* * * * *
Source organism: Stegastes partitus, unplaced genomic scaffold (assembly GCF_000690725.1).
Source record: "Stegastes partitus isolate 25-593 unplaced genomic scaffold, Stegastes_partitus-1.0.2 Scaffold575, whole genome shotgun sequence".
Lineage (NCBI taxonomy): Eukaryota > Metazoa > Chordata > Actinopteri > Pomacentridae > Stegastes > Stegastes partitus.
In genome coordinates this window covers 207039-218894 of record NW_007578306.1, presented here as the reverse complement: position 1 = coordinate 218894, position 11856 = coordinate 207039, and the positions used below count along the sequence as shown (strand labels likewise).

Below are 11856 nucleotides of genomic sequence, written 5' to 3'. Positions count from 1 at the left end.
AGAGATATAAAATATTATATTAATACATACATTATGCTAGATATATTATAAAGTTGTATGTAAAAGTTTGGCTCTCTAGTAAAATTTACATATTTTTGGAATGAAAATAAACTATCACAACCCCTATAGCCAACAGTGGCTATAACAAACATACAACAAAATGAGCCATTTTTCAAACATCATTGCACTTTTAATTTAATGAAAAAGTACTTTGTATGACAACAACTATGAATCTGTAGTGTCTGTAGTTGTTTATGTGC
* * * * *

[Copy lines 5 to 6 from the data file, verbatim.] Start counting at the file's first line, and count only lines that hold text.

Below are 11856 nucleotides of genomic sequence, written 5' to 3'. Positions count from 1 at the left end.
AGAGATATAAAATATTATATTAATACATACATTATGCTAGATATATTATAAAGTTGTATGTAAAAGTTTGGCTCTCTAGTAAAATTTACATATTTTTGGAATGAAAATAAACTATCACAACCCCTATAGCCAACAGTGGCTATAACAAACATACAACAAAATGAGCCATTTTTCAAACATCATTGCACTTTTAATTTAATGAAAAAGTACTTTGTATGACAACAACTATGAATCTGTAGTGTCTGTAGTTGTTTATGTGC